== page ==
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How Can You Protect Yourself From DDoS Attacks?
With the current crisis in Ukraine increasing the focus on attacks against government systems, it is critical to continue to ensure that your systems and networks remain secure against threats, both internal and external.
One of the main tools currently being employed to disable computer systems is the use of Distributed Denial of Service (DDoS) attacks. But, what exactly is a DDoS attack? And what makes it an effective tool for hackers?
What is a Distributed Denial of Service Attack?
In computing, a Denial of Service attack (DoS attack) is a cyber-attack in which the perpetrator seeks to make a system or network resource unavailable to its intended users by temporarily or indefinitely disrupting services of a host connected to a network. Denial of Service is typically accomplished by flooding the targeted machine or resource with superfluous requests in an attempt to overload systems and prevent some, or all, legitimate requests from being fulfilled.
In a DDoS attack, the incoming traffic flooding the victim's machine originates from many different sources. This effectively makes it impossible to stop the attack simply by blocking a single source.
How Often Does a DDoS Attack Occur?
According to Verizon's latest Data Breach Investigation report, "DDoS is the most common attack across incidents. However, don't let this volume concern you, as this is often one of the easiest threats to mitigate effectively."
This report showed that there were 14,335 incidents that included DDoS from 2016 to 2020. However, most of these incidents only resulted in the slowing down of services and system performance.
How Should You Respond to DDoS Attacks?
First, you should determine what DDoS mitigation may already be in place. A good place to start is with your Internet Service Provider (ISP).
Also from the Verizon Data Breach Investigation report,
"One reason DDoS attacks aren’t more of a threat is that those packets have to cross a lot of internet to get to you. DDoS is getting blocked at various places, from Internet Service Providers at the start of the trip, to Autonomous System Numbers (ASNs) in the middle, to Content Delivery Networks (CDNs) that your site might sit behind. All have a hand in mitigating the attack."
So, the first step should be to reach out to your ISP to determine if they are providing DDoS mitigation. This may be an additional service, so it is important to check now and get ahead of the problem before it occurs.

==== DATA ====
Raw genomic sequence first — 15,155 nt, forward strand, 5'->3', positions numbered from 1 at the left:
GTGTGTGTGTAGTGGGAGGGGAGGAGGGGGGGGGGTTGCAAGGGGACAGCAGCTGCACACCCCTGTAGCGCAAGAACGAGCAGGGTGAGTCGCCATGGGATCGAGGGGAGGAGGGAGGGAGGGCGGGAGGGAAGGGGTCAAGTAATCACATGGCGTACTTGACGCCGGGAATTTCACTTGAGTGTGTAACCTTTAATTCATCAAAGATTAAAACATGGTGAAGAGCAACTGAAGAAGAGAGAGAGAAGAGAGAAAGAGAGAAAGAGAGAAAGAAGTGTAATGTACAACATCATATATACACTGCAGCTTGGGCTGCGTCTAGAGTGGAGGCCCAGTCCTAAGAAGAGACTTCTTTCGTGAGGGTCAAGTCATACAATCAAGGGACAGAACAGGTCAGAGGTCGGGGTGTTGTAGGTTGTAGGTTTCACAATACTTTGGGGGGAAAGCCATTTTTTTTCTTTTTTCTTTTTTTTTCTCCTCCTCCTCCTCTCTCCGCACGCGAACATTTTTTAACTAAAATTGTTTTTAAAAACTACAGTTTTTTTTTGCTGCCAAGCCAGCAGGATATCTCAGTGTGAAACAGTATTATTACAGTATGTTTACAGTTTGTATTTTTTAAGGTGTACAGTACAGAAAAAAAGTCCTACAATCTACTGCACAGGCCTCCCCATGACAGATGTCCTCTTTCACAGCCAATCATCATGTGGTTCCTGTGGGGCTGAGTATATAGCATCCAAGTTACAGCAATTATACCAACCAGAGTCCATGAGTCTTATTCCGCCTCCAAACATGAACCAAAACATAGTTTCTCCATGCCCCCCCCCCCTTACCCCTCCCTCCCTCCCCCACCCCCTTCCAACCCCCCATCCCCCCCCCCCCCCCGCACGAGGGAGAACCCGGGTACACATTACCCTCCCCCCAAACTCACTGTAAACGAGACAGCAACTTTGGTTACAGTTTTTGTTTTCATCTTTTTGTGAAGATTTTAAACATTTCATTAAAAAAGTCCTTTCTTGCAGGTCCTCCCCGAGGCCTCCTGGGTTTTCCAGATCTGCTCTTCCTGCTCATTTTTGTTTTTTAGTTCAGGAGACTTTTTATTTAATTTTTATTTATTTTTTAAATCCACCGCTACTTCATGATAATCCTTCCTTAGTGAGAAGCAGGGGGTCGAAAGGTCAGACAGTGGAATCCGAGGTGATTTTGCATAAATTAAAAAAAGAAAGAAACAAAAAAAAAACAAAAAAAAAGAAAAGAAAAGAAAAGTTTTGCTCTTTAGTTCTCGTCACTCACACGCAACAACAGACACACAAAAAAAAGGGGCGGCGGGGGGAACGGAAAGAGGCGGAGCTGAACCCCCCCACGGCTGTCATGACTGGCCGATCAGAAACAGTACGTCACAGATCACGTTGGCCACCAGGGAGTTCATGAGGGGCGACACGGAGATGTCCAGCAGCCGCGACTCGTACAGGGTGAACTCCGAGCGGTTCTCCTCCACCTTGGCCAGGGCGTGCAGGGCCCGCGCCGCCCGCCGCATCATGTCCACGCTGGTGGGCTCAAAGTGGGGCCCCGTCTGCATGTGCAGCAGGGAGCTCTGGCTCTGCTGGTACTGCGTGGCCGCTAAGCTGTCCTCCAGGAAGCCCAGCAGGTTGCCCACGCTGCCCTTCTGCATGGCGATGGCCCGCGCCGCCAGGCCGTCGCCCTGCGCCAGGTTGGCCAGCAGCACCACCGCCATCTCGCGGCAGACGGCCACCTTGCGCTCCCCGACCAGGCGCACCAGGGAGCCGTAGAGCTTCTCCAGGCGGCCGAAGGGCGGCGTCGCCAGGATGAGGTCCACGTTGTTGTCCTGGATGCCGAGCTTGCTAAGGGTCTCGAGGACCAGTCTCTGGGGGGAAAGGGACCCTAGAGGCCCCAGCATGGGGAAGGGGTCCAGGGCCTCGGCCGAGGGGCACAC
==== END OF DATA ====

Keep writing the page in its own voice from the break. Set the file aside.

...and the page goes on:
What Can Data Networks Do to Protect You From DDoS Attacks?
There are other ways to protect your systems and networks from DDoS attacks, including having multiple Domain Name System (DNS) providers and Multiple ISPs.
Some of the solutions that Data Networks provides for our customers include:
- A solution that provides Domain Name System resolution services as well as additional security features that prioritize the protection of your system. Some of these additional features are phishing protection, optional content filtering, and DNS lookup on its own DNS servers.
Azure DDoS Protection
- This solution provides enhanced DDoS mitigation features to defend against DDoS attacks. It helps protect your specific Azure resources in a virtual network. Other features include Attack Analytics, Metrics, and Alerting.
- This includes Firewalls and Routers which are "DDoS-aware" and can communicate with your ISP and Carriers to mitigate the effects of a DDoS attack.
Network and Systems Vulnerability Assessment
- This provides information about an organization’s current state of security and its effectiveness. It will identify and classify the vulnerabilities and security weaknesses in your network.
Data Networks offers many different customized solutions to boost your cybersecurity and keep your systems safe from attacks.
How Else Can You Protect Yourself From DDoS Attacks?
Other methods should be employed in your existing perimeter solutions as well. Some important ways to protect yourself are ensuring all external services are disabled whenever possible and continually applying security patches, firmware updates, and software updates on your perimeter equipment and systems.
Finally, you should always be following vendor recommended configurations for security and perform regular assessments of your internal and external networks and systems.